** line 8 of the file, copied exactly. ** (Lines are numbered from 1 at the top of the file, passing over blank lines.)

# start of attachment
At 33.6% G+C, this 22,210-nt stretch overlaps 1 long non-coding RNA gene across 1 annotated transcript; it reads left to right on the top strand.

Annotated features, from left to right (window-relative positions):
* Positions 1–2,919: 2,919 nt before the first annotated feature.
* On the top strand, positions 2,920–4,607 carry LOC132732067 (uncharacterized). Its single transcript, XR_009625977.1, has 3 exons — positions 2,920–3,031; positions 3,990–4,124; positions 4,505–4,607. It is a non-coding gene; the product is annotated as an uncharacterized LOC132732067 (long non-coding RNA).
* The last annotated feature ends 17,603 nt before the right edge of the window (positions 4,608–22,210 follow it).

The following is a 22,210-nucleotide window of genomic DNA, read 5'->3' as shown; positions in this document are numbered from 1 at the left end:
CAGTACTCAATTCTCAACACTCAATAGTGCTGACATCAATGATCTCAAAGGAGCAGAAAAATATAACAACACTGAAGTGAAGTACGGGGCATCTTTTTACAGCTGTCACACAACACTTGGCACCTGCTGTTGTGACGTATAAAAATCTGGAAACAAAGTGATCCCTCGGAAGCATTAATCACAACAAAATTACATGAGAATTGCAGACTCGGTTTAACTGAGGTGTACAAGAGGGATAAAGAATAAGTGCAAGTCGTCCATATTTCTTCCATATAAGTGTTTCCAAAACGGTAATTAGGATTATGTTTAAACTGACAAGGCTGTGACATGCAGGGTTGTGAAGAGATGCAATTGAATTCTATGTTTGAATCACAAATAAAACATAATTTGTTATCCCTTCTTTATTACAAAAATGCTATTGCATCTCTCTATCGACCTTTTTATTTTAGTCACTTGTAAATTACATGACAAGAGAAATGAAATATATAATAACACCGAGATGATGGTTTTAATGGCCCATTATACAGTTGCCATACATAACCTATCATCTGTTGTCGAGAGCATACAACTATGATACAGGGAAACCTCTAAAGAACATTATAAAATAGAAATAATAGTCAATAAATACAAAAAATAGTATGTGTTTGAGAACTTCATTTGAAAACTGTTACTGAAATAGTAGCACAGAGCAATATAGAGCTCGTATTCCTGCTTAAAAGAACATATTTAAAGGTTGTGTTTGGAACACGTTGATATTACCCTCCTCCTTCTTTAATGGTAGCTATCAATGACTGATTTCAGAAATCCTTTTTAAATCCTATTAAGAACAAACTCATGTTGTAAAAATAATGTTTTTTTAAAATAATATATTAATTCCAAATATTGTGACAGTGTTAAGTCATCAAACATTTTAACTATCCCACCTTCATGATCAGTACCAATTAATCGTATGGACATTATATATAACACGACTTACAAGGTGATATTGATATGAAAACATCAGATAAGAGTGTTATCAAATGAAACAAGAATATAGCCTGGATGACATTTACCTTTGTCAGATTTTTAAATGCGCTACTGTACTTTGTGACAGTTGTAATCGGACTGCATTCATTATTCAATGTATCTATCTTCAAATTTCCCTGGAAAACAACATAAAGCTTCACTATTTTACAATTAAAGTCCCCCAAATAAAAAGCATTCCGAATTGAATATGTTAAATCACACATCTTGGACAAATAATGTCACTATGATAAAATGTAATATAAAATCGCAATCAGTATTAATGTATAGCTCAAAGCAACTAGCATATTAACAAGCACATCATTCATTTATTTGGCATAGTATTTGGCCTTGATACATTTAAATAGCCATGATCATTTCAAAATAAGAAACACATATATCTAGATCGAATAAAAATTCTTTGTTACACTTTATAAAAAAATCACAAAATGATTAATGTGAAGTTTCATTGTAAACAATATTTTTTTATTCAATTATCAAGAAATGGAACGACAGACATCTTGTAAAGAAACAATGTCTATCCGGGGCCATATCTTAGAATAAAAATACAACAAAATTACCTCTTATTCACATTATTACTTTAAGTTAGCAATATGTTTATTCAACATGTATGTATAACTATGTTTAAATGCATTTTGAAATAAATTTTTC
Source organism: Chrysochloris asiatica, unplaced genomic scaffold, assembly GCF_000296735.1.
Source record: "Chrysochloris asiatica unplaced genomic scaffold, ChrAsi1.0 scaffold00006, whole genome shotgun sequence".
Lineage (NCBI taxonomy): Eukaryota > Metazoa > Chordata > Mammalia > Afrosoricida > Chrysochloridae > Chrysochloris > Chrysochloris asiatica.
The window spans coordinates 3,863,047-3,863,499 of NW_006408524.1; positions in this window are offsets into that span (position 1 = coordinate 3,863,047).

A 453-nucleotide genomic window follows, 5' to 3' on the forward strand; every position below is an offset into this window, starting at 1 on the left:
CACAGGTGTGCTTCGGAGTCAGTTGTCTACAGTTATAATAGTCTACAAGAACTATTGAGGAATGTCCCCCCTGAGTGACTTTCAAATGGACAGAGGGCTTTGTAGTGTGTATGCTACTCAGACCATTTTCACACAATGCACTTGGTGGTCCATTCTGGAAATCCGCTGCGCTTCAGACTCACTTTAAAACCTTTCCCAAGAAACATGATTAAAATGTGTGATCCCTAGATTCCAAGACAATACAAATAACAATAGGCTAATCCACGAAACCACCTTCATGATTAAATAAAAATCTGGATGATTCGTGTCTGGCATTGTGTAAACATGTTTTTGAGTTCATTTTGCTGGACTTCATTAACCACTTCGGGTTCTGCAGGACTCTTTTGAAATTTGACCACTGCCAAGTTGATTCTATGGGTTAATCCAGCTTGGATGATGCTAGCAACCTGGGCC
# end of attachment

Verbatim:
Source organism: Chrysochloris asiatica, unplaced genomic scaffold, assembly GCF_000296735.1.